Scandinavia- Russia – 2008 – Stockholm, Sweden

Monday – June 9 – Day 6 -We arrived in Stockholm at nine this morning.

Stockholm is built on fourteen islands, where Lake Malaren flows into the Baltic.

Swedish, the official language of Sweden, is a Germanic language. It belongs to the Nordic branch and is spoken throughout Sweden and in parts of Finland.

The town is beautiful and worth a visit. We did a walking tour and saw many of the sites. There have been many wars between the Scandinavian countries over their history.

We saw the Storkyrkan Cathedral and the Royal Palace.

The population is 8.9 million people, or just over twenty people per square kilometer. Let that sink in and then think about how small that really is.

Solving problems in a very small country with primarily only one ethnic group who have paid very high taxes for quite sometime is a lot different than solving problems in a country of over three hundred and fifty million people of every different ethnic and cultural background that you can imagine. Also, the birth rate was 1.88 births per woman and has been falling since a peak in the 1960’s.

More importantly however is the demographics of the population. Are there lots of old people who need more health care than not. Are there enough people working to pay enough taxes to pay for the services wanted or needed. Will there be more young people than old people in the future? These numbers drive the resulting problems and solutions. You must have the information to make the arguments.

The birthrate was 1.88 births per woman in the middle of the 1960’s and has been falling ever since with a few up ticks now and then. Will that tax base sustain those levels of care for a long period of time? Many people want great, cheap health care without knowing how important these questions are and how to provide it over a long period. Will people spend years of hard work in college to become doctors in order to make a fixed wage that is not commensurate with all of their hard work? Some will, but will it be enough?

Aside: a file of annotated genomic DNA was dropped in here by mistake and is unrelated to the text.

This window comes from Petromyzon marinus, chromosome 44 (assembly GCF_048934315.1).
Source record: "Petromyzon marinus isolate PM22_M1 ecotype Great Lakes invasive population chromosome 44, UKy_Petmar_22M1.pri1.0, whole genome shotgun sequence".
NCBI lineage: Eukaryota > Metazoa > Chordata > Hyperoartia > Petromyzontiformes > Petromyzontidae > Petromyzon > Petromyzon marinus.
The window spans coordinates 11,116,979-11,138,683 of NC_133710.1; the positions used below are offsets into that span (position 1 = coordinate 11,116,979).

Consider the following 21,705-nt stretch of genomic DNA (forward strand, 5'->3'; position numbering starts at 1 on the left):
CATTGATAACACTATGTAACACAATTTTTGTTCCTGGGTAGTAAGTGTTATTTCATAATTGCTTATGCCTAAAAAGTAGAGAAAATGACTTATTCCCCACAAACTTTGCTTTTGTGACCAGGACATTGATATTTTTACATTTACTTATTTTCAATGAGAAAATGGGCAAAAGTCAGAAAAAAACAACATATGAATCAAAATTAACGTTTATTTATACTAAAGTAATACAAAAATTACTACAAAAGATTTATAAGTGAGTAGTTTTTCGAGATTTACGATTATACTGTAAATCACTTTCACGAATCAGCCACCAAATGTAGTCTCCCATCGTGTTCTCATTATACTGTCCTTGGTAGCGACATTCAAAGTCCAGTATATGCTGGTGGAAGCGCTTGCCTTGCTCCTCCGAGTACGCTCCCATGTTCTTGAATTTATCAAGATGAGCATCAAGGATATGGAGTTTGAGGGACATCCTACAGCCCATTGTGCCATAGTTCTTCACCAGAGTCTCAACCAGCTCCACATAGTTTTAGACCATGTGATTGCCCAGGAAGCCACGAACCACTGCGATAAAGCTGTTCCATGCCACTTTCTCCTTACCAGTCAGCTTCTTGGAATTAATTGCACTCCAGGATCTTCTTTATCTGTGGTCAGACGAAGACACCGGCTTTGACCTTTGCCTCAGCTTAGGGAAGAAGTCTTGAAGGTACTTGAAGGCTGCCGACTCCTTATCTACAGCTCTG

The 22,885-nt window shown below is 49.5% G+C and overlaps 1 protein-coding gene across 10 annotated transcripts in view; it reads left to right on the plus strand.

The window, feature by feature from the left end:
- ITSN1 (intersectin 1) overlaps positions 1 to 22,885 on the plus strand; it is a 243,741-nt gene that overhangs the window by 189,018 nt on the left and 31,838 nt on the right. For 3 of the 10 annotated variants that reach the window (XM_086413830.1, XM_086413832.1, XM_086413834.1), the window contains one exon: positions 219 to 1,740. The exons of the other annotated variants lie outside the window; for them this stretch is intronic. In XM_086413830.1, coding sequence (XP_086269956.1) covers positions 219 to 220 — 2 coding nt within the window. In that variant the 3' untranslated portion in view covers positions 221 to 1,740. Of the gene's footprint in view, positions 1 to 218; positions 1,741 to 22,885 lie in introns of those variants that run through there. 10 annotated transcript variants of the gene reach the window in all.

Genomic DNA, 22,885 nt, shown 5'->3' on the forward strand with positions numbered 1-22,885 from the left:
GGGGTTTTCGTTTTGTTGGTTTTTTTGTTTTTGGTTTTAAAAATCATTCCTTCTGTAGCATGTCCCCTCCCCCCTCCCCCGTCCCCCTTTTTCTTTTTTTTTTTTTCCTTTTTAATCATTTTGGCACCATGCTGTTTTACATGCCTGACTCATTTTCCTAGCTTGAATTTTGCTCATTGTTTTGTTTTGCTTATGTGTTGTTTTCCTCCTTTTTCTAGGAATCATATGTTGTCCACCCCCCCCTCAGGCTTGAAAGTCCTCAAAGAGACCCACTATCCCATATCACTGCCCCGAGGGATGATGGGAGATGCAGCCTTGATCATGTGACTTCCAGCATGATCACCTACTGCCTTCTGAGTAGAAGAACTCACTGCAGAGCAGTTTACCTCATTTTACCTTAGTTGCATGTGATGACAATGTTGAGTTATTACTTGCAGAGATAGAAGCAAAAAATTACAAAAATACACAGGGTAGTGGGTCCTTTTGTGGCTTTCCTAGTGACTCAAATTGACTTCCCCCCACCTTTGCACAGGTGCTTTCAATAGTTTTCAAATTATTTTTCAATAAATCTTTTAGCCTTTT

Also, there are many woman who now make up the population of working doctors all around the world.What happens when many of them decide to start a family? The number of doctors will go down. Maybe not for ever, but for a time. All of these issues need to be looked at and understood.

England has Socialized medicine. The system is falling apart. My wife’s family lives there, and everyone who can afford private insurance has it. There are not enough facilities now to take care of those who need care. The waiting time for care is very long and often people die before they receive proper care or stay in a room waiting weeks for a test that we would do in America in a day.Why? Lake of funds for new equipment and rooms.

Canada’s system is similar and has the same type of problems. Women in Canada come to the north east of America to give birth due to lack of delivery rooms and services. Do your own research and see what is really happening. France has a comprehensive medical care system that is broken also. The birthrate in most modern countries is dropping. What does this mean for health care dollars over the long haul?

I know it easer to yell at each other about policies, but do some research and then maybe these problems can be understood and then solved. For the media to hold up England’s medical system as a role model is ridiculous. Do your own research and learn about the issue.

Go to google and look at Biopharmaceutical Innovation: Which countries are the best by Patricia Van Arnum – DCAT Editorial Director.

I would love your feed back. Where is the perfect or best system? I would love to hear about it.